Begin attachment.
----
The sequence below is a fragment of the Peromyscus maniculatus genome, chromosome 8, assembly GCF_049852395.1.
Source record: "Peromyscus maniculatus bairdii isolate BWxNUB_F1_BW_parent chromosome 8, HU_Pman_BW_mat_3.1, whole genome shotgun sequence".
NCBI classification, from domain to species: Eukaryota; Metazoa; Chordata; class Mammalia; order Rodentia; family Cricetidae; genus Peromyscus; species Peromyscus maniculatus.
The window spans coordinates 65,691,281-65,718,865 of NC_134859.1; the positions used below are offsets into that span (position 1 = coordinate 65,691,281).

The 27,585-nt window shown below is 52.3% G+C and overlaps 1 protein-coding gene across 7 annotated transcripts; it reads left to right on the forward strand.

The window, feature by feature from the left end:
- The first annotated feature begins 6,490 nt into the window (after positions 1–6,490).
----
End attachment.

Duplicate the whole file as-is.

The sequence below is a fragment of the Peromyscus maniculatus genome, chromosome 8, assembly GCF_049852395.1.
Source record: "Peromyscus maniculatus bairdii isolate BWxNUB_F1_BW_parent chromosome 8, HU_Pman_BW_mat_3.1, whole genome shotgun sequence".
NCBI classification, from domain to species: Eukaryota; Metazoa; Chordata; class Mammalia; order Rodentia; family Cricetidae; genus Peromyscus; species Peromyscus maniculatus.
The window spans coordinates 65,691,281-65,718,865 of NC_134859.1; the positions used below are offsets into that span (position 1 = coordinate 65,691,281).

The 27,585-nt window shown below is 52.3% G+C and overlaps 1 protein-coding gene across 7 annotated transcripts; it reads left to right on the forward strand.

The window, feature by feature from the left end:
- The first annotated feature begins 6,490 nt into the window (after positions 1–6,490).